Canada's entry to WW1
History of Robert Borden
Sir Robert Laird Borden was born on June 26, 1854 and died on June 10, 1937. Robert was a Canadian lawyer and politician and he served as the eight prime minister of Canada, from October 10, 1911 to July 10, 1920. After his death, he has been recognized to be on Canada's one hundred dollar note, since 1976.
How did Canada enter WW1
Canada was automatically at war when Britain was at war in 1914. Sir Wilfrid Laurier spoke for the majority of Canadians when he stated: "It is our duty to let Great Britain know and to let the friends and foes of Great Britain know that there is in Canada but one mind and one heart and that all Canadians are behind the Mother Country." Prime Minister Robert Borden, offered Canadian assistance to Great Britain. The offer was accepted, and immediately orders were given for assembling a strong force.
About 619,000 Canadians had enlisted in the Canadian Force for service overseas. This was an enormous contribution from a population of just under 8 million in 1914. Approximately seven percent of the total population of Canada was in uniform at some point during the war, and hundreds of thousands of additional Canadians worked on the home front in support of the war.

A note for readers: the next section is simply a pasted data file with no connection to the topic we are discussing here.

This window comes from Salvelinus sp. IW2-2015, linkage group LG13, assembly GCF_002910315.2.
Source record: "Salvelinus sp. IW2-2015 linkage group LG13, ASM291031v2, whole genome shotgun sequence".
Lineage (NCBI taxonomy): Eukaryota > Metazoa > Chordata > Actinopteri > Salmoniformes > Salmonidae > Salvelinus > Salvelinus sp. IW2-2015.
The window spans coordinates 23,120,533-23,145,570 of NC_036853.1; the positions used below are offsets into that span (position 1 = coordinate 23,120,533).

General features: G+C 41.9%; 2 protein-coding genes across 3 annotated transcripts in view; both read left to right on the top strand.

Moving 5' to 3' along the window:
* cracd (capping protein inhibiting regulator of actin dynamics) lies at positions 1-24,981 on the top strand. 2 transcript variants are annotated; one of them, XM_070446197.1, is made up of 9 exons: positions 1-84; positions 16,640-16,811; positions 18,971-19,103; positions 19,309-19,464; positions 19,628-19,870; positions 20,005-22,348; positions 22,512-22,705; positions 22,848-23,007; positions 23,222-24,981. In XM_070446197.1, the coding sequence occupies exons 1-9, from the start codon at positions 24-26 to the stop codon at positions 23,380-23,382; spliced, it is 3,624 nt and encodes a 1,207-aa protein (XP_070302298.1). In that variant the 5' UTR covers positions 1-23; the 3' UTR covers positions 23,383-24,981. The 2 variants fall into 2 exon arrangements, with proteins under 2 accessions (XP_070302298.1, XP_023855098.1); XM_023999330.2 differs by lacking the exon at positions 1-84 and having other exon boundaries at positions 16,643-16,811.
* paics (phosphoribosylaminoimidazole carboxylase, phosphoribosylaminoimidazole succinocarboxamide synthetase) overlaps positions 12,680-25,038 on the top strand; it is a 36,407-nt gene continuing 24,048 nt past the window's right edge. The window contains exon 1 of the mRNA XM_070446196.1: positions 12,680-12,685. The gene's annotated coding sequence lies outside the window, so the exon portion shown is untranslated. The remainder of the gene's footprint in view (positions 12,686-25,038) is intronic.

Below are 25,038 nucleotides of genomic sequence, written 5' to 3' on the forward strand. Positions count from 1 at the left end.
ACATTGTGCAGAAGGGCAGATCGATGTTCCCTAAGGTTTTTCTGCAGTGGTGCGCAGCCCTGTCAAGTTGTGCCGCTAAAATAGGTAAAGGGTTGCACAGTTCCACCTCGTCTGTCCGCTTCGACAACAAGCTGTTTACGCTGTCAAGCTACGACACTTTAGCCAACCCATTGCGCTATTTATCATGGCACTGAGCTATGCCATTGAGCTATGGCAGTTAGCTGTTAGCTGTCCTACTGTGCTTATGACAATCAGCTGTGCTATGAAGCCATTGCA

Canadian Soldiers preparing to fight war with the British army.
Why Canada decided to join the War?
Prime Minister, Robert Borden demanded that Canada get it's own seats at the peace conference. With the contribution to the war, Canada gained it's respect and also gained it's seat at the peace conference. Canada turned out to be the most successful fighting force in the whole war.
Honorable's for Robert Borden
- He was remembered by a one hundred dollar bill.
- The town of Borden, Saskatchewan was named after him.
- Borden was ranked 7th from Canadian Prime ministers.
Robert Borden's statue, outside of Parliament Hill